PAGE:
China launches final satellite for BeiDou, its GPS competitor

Science & Health

China today completed a decades-long project to construct an alternative satellite positioning system to the U.S.–controlled GPS.

China today completed a decades-long project to construct an alternative satellite positioning system to the U.S.–controlled GPS.

The final satellite for the BeiDou Navigation Satellite System, launched on the morning of June 23 from Xichang Satellite Launch Center in Sichuan Province, has joined a constellation of Chinese satellites in three different types of orbits around Earth, according to SpaceFlight Now.

  • It is the 59th BeiDou spacecraft launched since 2000 (some satellites have since been retired), and the 35th of a third generation of satellites launched since 2015.
  • The system will provide global coverage, in competition with the American GPS, the Russian GLONASS, and the European Union’s Galileo.
  • “Unlike other satellite navigation systems that can only send signals to terminals on the ground, Beidou can also receive signals,” per Sixth Tone. “This feature may make BeiDou useful in remote search and rescue missions, for example, when cellular signals are disrupted, according to the [Chinese Academy of Sciences].”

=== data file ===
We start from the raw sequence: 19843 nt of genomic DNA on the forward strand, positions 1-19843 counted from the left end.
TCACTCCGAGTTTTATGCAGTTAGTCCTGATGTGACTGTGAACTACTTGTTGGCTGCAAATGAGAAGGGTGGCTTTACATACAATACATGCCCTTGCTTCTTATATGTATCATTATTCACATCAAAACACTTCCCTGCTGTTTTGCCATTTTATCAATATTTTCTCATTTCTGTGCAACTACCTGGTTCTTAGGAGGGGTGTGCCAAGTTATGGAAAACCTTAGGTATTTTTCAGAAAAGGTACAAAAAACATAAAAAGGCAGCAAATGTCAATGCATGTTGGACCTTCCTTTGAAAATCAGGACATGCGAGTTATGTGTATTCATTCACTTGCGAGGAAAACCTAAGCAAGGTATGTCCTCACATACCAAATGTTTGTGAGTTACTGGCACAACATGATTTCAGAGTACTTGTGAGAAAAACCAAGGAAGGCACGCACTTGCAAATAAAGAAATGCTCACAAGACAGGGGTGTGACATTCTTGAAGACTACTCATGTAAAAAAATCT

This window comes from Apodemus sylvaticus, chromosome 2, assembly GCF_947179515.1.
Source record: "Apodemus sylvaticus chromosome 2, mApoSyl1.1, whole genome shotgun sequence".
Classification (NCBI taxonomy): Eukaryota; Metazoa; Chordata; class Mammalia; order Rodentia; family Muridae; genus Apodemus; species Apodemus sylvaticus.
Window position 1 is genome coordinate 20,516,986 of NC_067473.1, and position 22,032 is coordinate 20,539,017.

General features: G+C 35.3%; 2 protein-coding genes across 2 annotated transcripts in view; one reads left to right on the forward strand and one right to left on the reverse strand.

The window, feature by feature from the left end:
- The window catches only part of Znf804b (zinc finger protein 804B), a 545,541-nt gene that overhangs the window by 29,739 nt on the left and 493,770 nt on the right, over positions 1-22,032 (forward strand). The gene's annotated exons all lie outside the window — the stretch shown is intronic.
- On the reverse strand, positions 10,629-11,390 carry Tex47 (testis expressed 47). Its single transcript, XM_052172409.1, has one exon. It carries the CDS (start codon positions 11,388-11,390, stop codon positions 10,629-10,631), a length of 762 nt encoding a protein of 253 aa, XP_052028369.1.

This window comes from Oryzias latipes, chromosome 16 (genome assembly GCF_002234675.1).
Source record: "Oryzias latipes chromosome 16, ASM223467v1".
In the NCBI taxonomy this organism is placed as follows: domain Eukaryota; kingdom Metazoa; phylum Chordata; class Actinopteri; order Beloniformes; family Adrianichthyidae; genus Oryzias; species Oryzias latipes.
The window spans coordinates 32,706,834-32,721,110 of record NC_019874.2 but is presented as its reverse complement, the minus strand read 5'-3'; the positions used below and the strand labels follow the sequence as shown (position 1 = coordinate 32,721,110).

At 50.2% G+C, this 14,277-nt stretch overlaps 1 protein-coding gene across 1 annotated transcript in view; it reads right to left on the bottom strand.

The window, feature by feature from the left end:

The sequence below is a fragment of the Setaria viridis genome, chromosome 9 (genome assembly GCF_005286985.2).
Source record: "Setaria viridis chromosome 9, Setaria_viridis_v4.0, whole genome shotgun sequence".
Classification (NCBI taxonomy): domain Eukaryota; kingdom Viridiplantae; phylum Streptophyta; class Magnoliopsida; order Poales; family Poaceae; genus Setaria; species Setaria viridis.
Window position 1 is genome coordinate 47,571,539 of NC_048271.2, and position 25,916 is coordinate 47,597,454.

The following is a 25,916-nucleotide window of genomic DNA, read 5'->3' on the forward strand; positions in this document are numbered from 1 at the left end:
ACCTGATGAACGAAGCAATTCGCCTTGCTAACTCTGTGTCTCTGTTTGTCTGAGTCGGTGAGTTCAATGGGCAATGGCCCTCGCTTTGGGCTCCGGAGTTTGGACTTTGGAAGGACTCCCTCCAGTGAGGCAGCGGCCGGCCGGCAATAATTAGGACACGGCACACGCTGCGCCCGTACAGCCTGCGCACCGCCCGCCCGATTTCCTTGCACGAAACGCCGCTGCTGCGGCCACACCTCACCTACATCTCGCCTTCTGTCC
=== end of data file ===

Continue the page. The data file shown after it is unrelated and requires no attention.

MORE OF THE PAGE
• The system is designed to “perform a wide range of functions for both the military and the public, with applications in sectors such as agriculture, disaster relief, finance, and more,” Sixth Tone says.

Fears of the U.S. cutting off access to GPS underlie China’s push to complete BeiDou. While preparatory work for China’s own satellite system began in 1994, “The development of BeiDou…was spurred by the loss of two missiles in 1996, fired across the Taiwan Strait with the aim of curtailing a perceived move toward independence by the self-ruled island of Taiwan,” according to the South China Morning Post. “Later analysis by Chinese scientists suggested that the missile failures could have been caused by disruptions to the GPS system.”

The BeiDou system is one part of China’s ambitious space program. For more, see our SupChina Signal — China’s space program is taking off — and an accompanying video on our YouTube channel.